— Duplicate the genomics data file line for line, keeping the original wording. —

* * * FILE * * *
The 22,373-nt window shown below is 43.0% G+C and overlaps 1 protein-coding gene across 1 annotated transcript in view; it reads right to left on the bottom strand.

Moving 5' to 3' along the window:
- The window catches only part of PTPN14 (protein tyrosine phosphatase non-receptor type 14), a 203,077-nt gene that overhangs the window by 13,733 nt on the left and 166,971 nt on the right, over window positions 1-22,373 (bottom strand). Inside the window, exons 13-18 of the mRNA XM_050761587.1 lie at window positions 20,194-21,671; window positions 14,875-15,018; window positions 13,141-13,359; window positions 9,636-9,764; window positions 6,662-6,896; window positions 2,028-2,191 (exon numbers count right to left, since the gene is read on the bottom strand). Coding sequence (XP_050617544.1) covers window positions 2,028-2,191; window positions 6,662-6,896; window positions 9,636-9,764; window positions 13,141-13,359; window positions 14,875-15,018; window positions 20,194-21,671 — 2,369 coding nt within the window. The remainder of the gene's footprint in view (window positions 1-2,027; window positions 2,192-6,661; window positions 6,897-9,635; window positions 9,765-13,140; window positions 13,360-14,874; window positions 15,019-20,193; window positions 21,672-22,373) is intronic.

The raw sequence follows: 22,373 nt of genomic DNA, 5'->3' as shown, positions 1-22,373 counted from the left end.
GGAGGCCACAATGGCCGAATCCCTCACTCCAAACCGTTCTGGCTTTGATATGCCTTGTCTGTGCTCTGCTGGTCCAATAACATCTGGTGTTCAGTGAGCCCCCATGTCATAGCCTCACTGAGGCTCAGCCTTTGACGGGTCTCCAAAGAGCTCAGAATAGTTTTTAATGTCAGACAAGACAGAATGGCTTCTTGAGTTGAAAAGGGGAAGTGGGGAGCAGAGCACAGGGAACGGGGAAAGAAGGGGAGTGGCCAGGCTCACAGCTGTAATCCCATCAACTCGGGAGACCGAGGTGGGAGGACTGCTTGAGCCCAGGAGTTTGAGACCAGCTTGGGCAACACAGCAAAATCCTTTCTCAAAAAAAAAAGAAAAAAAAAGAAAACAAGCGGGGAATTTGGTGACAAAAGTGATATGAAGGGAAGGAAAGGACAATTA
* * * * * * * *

The 22,373-nt window shown below is 43.0% G+C and overlaps 1 protein-coding gene across 1 annotated transcript in view; it reads right to left on the bottom strand.

Moving 5' to 3' along the window:
- The window catches only part of PTPN14 (protein tyrosine phosphatase non-receptor type 14), a 203,077-nt gene that overhangs the window by 13,733 nt on the left and 166,971 nt on the right, over window positions 1-22,373 (bottom strand). Inside the window, exons 13-18 of the mRNA XM_050761587.1 lie at window positions 20,194-21,671; window positions 14,875-15,018; window positions 13,141-13,359; window positions 9,636-9,764; window positions 6,662-6,896; window positions 2,028-2,191 (exon numbers count right to left, since the gene is read on the bottom strand). Coding sequence (XP_050617544.1) covers window positions 2,028-2,191; window positions 6,662-6,896; window positions 9,636-9,764; window positions 13,141-13,359; window positions 14,875-15,018; window positions 20,194-21,671 — 2,369 coding nt within the window. The remainder of the gene's footprint in view (window positions 1-2,027; window positions 2,192-6,661; window positions 6,897-9,635; window positions 9,765-13,140; window positions 13,360-14,874; window positions 15,019-20,193; window positions 21,672-22,373) is intronic.

The raw sequence follows: 22,373 nt of genomic DNA, 5'->3' as shown, positions 1-22,373 counted from the left end.
GGAGGCCACAATGGCCGAATCCCTCACTCCAAACCGTTCTGGCTTTGATATGCCTTGTCTGTGCTCTGCTGGTCCAATAACATCTGGTGTTCAGTGAGCCCCCATGTCATAGCCTCACTGAGGCTCAGCCTTTGACGGGTCTCCAAAGAGCTCAGAATAGTTTTTAATGTCAGACAAGACAGAATGGCTTCTTGAGTTGAAAAGGGGAAGTGGGGAGCAGAGCACAGGGAACGGGGAAAGAAGGGGAGTGGCCAGGCTCACAGCTGTAATCCCATCAACTCGGGAGACCGAGGTGGGAGGACTGCTTGAGCCCAGGAGTTTGAGACCAGCTTGGGCAACACAGCAAAATCCTTTCTCAAAAAAAAAAGAAAAAAAAAGAAAACAAGCGGGGAATTTGGTGACAAAAGTGATATGAAGGGAAGGAAAGGACAATTA